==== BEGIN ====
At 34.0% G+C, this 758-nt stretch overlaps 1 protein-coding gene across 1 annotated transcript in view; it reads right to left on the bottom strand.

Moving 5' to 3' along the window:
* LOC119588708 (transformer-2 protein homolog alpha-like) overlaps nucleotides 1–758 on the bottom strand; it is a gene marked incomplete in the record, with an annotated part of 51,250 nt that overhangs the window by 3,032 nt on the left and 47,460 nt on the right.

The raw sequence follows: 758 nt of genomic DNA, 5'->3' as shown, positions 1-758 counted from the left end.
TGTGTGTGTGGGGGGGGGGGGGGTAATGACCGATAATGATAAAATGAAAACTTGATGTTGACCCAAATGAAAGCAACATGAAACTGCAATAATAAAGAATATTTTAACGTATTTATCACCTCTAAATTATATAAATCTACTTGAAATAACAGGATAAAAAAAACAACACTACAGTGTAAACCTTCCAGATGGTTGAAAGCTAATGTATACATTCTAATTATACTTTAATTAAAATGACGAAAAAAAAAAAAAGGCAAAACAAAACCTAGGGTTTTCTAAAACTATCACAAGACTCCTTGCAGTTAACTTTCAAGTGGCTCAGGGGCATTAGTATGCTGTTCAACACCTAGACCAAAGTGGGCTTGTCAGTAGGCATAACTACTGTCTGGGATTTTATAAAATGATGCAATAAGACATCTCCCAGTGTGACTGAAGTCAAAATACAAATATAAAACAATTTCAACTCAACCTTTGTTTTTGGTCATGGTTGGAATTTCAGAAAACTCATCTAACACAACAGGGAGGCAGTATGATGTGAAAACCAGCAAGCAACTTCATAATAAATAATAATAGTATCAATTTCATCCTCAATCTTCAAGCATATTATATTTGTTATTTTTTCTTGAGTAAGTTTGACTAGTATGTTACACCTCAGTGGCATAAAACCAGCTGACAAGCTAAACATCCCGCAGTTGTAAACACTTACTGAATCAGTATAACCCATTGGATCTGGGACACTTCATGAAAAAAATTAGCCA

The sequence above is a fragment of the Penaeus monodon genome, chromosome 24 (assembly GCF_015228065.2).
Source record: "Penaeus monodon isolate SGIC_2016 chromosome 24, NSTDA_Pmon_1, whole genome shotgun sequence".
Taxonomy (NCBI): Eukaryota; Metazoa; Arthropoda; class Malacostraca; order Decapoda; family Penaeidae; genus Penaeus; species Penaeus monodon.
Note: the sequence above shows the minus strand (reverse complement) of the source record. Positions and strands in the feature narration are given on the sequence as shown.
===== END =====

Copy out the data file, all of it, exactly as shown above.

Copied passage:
At 34.0% G+C, this 758-nt stretch overlaps 1 protein-coding gene across 1 annotated transcript in view; it reads right to left on the bottom strand.

Moving 5' to 3' along the window:
* LOC119588708 (transformer-2 protein homolog alpha-like) overlaps nucleotides 1–758 on the bottom strand; it is a gene marked incomplete in the record, with an annotated part of 51,250 nt that overhangs the window by 3,032 nt on the left and 47,460 nt on the right.

The raw sequence follows: 758 nt of genomic DNA, 5'->3' as shown, positions 1-758 counted from the left end.
TGTGTGTGTGGGGGGGGGGGGGGTAATGACCGATAATGATAAAATGAAAACTTGATGTTGACCCAAATGAAAGCAACATGAAACTGCAATAATAAAGAATATTTTAACGTATTTATCACCTCTAAATTATATAAATCTACTTGAAATAACAGGATAAAAAAAACAACACTACAGTGTAAACCTTCCAGATGGTTGAAAGCTAATGTATACATTCTAATTATACTTTAATTAAAATGACGAAAAAAAAAAAAAGGCAAAACAAAACCTAGGGTTTTCTAAAACTATCACAAGACTCCTTGCAGTTAACTTTCAAGTGGCTCAGGGGCATTAGTATGCTGTTCAACACCTAGACCAAAGTGGGCTTGTCAGTAGGCATAACTACTGTCTGGGATTTTATAAAATGATGCAATAAGACATCTCCCAGTGTGACTGAAGTCAAAATACAAATATAAAACAATTTCAACTCAACCTTTGTTTTTGGTCATGGTTGGAATTTCAGAAAACTCATCTAACACAACAGGGAGGCAGTATGATGTGAAAACCAGCAAGCAACTTCATAATAAATAATAATAGTATCAATTTCATCCTCAATCTTCAAGCATATTATATTTGTTATTTTTTCTTGAGTAAGTTTGACTAGTATGTTACACCTCAGTGGCATAAAACCAGCTGACAAGCTAAACATCCCGCAGTTGTAAACACTTACTGAATCAGTATAACCCATTGGATCTGGGACACTTCATGAAAAAAATTAGCCA

The sequence above is a fragment of the Penaeus monodon genome, chromosome 24 (assembly GCF_015228065.2).
Source record: "Penaeus monodon isolate SGIC_2016 chromosome 24, NSTDA_Pmon_1, whole genome shotgun sequence".
Taxonomy (NCBI): Eukaryota; Metazoa; Arthropoda; class Malacostraca; order Decapoda; family Penaeidae; genus Penaeus; species Penaeus monodon.
Note: the sequence above shows the minus strand (reverse complement) of the source record. Positions and strands in the feature narration are given on the sequence as shown.